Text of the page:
Firmicute Christensenella timonensis, for example, actually aids weight loss, while other good Firmicute bacteria Lactobacillus (especially, Lactobacillus reuteri) have been observed to increase in numbers in obese people. Different Lactobacillus species are associated with different effects on weight change that are host-specific Lactobacillus acidophilus administration resulted in significant weight gain in humans and in animals. Twelve strains of Lactobacillus from four species (L. acidophilus, L. fermentum, L. crispatus, and L. brevis) added to diet of 1-day-old broiler chicks resulted in more Firmicutes in their microbiome and a significantly increased body weight. A strain of L. reuteri - Pg4 - caused weight gain in chicks aged 1-21 days. Lactobacillus fermentum and Lactobacillus ingluviei were associated with weight gain in animals. Yet, same Lactobacillus fermentum, especially if taken with Lactobacillus amylovorus, reduced body fat in humans by 3–4% over a 6-week period. Lactobacillus plantarum might help with weight loss in animals and Lactobacillus gasseri was shown to help with weight loss both in obese humans and in animals. The anti-obesity effects of Lactobacillus casei strain Shirota were documented in obese rats. Lactobacillus rhamnosus CGMCC1.3724 helped obese women to achieve sustainable weight loss.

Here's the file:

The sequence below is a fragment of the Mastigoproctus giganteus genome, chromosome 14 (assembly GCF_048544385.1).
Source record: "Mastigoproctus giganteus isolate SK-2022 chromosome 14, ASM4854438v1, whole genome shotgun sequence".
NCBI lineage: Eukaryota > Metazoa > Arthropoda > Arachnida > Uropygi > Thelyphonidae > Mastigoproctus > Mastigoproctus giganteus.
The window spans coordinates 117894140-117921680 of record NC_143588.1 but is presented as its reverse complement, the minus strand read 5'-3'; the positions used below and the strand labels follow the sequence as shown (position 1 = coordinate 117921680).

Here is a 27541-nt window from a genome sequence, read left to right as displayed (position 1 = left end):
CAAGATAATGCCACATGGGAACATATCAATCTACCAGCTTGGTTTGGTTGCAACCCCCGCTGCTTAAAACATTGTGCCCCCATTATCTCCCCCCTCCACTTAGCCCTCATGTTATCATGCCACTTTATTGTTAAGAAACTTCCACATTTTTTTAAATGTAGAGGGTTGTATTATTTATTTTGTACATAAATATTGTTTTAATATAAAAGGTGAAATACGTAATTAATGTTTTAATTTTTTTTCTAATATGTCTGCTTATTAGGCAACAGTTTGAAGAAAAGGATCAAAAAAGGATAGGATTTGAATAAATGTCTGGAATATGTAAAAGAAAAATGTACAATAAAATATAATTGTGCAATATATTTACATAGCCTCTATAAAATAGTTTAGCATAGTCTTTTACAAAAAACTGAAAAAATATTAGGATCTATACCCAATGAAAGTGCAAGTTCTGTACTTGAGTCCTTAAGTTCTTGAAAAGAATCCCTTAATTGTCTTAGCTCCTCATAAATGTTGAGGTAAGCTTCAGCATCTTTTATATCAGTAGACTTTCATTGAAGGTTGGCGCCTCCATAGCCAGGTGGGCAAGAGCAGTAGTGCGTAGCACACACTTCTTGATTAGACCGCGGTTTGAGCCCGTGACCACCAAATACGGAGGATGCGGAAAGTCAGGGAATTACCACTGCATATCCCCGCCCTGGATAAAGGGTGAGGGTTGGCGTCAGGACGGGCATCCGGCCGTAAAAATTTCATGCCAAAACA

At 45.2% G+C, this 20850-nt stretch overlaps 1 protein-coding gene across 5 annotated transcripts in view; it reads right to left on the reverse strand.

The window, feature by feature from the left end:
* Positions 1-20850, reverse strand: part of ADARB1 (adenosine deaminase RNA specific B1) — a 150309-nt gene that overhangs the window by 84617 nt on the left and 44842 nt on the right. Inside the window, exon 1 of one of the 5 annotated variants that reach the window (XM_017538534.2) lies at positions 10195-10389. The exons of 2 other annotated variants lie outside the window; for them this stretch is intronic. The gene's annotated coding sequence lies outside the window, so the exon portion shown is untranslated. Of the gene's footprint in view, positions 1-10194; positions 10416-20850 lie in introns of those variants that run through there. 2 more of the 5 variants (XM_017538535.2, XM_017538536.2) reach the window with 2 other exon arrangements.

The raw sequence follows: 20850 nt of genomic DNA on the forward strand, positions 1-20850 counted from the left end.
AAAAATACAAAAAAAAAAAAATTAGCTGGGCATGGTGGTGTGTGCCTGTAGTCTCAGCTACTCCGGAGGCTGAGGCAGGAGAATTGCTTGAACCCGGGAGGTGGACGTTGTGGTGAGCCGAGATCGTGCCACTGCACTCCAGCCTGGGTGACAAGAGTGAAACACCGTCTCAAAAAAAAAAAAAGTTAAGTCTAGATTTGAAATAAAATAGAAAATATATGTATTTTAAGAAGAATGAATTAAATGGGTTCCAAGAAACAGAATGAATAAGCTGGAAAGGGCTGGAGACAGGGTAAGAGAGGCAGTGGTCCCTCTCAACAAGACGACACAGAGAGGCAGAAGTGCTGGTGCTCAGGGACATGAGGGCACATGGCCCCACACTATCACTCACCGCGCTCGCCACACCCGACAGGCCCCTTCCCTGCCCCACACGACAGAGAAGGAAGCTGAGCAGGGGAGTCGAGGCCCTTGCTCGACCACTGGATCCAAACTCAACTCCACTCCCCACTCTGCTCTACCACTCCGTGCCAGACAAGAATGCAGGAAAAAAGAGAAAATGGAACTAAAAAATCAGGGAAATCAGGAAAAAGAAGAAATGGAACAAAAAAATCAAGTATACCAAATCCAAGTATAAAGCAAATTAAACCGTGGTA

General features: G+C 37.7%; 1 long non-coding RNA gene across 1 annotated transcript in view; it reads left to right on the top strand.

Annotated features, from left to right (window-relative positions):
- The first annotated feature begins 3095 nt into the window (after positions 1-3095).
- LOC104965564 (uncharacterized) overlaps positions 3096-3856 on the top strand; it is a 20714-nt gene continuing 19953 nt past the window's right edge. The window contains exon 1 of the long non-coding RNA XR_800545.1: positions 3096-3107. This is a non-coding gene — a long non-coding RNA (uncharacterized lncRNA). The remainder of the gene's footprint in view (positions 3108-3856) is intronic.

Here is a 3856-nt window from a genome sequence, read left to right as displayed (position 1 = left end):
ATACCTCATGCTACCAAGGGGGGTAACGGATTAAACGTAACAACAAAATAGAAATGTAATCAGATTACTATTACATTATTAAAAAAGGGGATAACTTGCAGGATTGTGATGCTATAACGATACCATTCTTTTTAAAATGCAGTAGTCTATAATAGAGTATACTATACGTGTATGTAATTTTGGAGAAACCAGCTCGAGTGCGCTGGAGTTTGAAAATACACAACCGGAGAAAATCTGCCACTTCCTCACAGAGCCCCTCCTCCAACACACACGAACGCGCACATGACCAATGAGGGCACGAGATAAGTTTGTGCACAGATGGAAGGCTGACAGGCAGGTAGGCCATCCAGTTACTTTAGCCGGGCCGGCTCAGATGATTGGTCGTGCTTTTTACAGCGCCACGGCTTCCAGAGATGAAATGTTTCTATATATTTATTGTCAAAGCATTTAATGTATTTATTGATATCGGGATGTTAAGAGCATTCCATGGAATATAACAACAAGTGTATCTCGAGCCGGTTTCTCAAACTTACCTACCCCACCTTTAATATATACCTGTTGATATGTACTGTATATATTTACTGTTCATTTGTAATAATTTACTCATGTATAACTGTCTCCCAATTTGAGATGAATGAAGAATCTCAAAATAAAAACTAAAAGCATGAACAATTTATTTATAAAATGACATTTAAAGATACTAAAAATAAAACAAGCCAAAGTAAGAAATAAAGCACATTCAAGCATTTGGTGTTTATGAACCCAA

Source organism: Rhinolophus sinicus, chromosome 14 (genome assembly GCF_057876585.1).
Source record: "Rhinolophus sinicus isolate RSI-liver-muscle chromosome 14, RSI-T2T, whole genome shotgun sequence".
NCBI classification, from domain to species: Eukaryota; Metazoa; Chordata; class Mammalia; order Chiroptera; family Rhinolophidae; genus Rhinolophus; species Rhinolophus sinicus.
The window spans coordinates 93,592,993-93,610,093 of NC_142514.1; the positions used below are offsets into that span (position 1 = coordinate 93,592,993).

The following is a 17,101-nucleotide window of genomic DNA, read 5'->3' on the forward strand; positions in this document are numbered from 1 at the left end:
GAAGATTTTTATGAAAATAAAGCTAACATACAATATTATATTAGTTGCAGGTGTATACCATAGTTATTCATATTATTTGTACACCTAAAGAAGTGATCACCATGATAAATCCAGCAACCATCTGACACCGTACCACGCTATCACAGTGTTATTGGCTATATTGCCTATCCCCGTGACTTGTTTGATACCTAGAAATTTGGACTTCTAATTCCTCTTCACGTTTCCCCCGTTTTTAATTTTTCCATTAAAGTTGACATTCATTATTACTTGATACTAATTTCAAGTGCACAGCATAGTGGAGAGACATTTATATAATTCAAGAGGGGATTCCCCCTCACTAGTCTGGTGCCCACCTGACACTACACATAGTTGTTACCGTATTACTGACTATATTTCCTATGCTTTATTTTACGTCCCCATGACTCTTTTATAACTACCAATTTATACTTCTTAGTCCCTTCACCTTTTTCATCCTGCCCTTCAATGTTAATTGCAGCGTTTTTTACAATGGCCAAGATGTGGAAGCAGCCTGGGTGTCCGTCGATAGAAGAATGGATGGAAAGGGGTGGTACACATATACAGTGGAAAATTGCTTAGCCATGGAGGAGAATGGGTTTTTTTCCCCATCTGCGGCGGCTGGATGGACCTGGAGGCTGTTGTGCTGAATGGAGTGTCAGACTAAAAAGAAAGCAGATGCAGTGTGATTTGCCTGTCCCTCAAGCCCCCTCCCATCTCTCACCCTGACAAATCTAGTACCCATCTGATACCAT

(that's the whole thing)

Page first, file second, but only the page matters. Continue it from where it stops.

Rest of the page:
Non-firmicute and non-bacteroidete microbes are also important: anorexic patients show higher numbers of archaea Methanobrevibacter smithii (2009), Actinobacteria Bifidus animalis and Proteobacteria E.coli (2013). Occasionally observed Verrucomicrobia Akkermansia muciniphila is another probiotic bacteria, supposedly helping with weight loss.
The most commonly found gut bacteria genera in adults, Bifidobacterium, Lactobacillus, Bacteroides, Clostridium, Escherichia, Streptococcus, and Ruminococcus (Conlon and Bird, 2015) produce a vast range of microbial products that include enzymes for carbohydrate metabolism (Xu et al., 2003), short chain fatty acids (SCFA) (Bergman, 1990), lipopolysaccharide (LPS) (Munford, 2008), and secondary bile acids (Nicholson et al., 2012). . Individually and collectively, these bacteria contribute to energy flux, or cause inflammation and other complications (Tehrani et al., 2012; Trompette et al., 2014).
If you put good people in bad neighborhoods and situations, they might actually turn bad. It takes more than a few good individuals to change culture - it won't happen if they do not win the hearts and minds of most people they work with. Microbiome transplantation may lead to beneficial metabolic changes, but it could also be imprecise and risky.
Microbes alone won't help us lose weight without exercising and eating right, but identifying the right species and enlisting their help might make a difference, paving the way to truly personalized nutrition and weight management.